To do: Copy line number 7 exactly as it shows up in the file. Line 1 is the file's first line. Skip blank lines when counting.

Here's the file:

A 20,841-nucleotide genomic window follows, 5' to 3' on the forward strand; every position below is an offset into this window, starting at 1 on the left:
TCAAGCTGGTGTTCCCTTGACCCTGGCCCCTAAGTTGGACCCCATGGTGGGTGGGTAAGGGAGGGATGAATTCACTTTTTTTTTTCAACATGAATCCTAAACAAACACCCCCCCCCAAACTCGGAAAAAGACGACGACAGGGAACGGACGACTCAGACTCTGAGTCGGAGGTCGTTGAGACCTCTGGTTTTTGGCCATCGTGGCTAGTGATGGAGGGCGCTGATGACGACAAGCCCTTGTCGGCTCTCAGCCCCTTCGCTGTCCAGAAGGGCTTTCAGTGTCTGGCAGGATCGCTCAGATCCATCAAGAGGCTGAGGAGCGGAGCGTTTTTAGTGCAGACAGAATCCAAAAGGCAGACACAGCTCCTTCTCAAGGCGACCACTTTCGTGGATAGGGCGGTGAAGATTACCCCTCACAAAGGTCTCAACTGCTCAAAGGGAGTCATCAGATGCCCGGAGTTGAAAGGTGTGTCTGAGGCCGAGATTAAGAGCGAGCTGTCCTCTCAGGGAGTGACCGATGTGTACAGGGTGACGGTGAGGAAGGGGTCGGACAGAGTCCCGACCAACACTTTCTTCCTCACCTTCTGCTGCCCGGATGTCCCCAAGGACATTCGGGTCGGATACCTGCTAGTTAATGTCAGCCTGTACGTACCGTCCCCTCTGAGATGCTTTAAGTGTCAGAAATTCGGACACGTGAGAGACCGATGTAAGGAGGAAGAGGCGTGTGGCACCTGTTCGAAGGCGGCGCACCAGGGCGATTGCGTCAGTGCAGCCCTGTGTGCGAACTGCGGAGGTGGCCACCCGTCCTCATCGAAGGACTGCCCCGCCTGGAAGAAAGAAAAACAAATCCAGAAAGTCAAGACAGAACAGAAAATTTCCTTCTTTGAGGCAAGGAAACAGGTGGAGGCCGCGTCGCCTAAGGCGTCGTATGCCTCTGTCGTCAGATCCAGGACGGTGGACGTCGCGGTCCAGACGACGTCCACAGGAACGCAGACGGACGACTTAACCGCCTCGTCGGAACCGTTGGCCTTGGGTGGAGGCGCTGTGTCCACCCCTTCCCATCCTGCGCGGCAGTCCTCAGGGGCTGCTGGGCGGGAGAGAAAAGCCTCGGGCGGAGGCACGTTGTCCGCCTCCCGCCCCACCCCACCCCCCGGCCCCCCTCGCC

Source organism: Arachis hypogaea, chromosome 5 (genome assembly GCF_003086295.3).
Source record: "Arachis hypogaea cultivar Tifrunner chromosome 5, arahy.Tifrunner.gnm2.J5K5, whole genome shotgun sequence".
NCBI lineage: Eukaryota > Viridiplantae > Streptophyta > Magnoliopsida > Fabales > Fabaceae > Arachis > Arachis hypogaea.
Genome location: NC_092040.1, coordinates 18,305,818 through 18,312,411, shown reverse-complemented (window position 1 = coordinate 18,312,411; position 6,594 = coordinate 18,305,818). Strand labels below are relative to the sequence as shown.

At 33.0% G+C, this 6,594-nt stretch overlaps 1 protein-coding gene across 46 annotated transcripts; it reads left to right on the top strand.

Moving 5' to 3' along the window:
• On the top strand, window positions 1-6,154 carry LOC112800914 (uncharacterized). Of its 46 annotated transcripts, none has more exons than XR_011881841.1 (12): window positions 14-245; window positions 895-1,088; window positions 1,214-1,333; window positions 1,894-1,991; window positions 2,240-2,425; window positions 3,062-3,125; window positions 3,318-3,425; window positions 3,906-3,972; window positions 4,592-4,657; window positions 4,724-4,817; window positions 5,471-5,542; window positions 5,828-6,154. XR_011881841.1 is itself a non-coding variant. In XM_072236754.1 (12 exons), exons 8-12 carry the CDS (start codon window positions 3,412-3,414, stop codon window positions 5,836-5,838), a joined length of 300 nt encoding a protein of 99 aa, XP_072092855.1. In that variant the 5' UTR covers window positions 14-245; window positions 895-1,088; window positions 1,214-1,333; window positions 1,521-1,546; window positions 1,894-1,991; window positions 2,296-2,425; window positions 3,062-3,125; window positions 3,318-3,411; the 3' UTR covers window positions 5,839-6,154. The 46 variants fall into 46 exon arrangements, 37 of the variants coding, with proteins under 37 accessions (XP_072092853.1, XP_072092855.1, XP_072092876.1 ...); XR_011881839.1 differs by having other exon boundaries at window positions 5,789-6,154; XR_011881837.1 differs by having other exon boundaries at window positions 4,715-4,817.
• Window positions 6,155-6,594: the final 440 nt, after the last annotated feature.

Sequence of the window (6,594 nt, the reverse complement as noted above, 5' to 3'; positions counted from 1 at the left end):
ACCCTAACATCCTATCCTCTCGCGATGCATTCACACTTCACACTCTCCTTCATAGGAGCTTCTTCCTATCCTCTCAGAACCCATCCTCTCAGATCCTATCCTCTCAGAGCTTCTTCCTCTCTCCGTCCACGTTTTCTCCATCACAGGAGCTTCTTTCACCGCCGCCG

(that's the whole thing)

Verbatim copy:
At 33.0% G+C, this 6,594-nt stretch overlaps 1 protein-coding gene across 46 annotated transcripts; it reads left to right on the top strand.